China pushes further into Vietnamese waters

Thanh Nien News

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The Chinese deep sea drilling rig HD-981. FILE PHOTO
In the face of strong protest from Vietnam, China's massive mobile drilling rig will continue to pursue oil and gas in its neighbor's exclusive economic zone.
The Chinese Maritime Safety Administration on May 5 reaffirmed that the HD-981 rig will operate for three months in the East Sea, also known as South China Sea.
The administration noted that no ship should enter within three nautical miles of the rig from May 4- August 15 as it conducts its search.
On May 3, the Chinese Maritime Safety Administration announced that the rig HD-981 would drill in a location of 15 degrees and 29’58’’ North latitude and 111 degrees and 12’06’’ East longitude from May 2 to August 15.
The Vietnamese Ministry of Foreign Affairs has protested the illegal foray, saying that the planned actions will occur on Vietnam's continental shelf, some 120 nautical miles from the Vietnamese coast.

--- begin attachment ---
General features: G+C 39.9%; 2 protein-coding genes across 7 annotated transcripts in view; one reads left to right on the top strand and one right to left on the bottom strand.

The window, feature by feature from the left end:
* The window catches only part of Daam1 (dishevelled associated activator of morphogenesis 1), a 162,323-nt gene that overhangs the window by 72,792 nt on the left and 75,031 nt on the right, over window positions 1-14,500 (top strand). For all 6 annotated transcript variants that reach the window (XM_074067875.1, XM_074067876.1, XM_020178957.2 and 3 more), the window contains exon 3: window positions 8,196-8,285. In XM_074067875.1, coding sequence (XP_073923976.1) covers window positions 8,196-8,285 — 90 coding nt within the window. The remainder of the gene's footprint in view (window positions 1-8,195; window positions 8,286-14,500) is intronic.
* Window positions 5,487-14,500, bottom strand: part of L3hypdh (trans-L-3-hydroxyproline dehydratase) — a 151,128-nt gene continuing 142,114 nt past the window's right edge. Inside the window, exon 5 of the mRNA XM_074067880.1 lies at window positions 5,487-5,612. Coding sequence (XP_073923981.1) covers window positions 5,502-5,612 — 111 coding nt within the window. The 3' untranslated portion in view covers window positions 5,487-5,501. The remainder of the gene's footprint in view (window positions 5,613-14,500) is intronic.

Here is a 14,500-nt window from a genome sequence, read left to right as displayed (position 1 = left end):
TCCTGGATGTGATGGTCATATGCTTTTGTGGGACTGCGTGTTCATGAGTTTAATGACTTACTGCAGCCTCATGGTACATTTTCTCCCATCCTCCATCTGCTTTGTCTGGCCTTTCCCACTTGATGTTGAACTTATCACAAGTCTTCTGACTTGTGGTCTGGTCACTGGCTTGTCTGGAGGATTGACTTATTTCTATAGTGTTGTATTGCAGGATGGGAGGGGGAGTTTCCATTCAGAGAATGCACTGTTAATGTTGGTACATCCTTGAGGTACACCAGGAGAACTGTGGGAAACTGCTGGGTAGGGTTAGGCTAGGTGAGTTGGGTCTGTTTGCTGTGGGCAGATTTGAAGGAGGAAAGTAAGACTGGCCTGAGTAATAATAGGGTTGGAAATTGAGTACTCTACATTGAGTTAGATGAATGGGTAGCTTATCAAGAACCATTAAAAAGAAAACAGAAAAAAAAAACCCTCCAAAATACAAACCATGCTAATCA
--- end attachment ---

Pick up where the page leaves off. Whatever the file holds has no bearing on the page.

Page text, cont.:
On Sunday, the Vietnam Oil and Gas Group (PetroVietnam) sent a letter to the director of the China National Offshore Oil Corporation (CNOOC) asking that the company withdraw the oil rig from Vietnamese waters.
On Monday, PetroVietnam General Director Do Van Hau was quoted by Tuoi Tre as saying that the company will continue to protest China’s illegal operation of the drilling rig in Vietnam’s waters.
He said the Chinese drilling rig is conducting its survey in a parcel of land known as block 143, which belongs to Vietnam.
He said PetroVietnam has yet to survey in the block and that its plans for operation in the East Sea will remain unchanged.
Giao Duc Viet Nam cited Chinese media reports that Vietnamese Marine Police boats are interfering with the illegal operation of the rig.
China and four members of the Association of Southeast Asian Nations (ASEAN) including Vietnam, the Philippines, Malaysia and Brunei all claim territory in the South China Sea.
China's claim is the largest, covering most of the sea's 648,000 square miles (1.7 million square km). The claim has been emphatically rejected by international scholars as illegitimate and overreaching.

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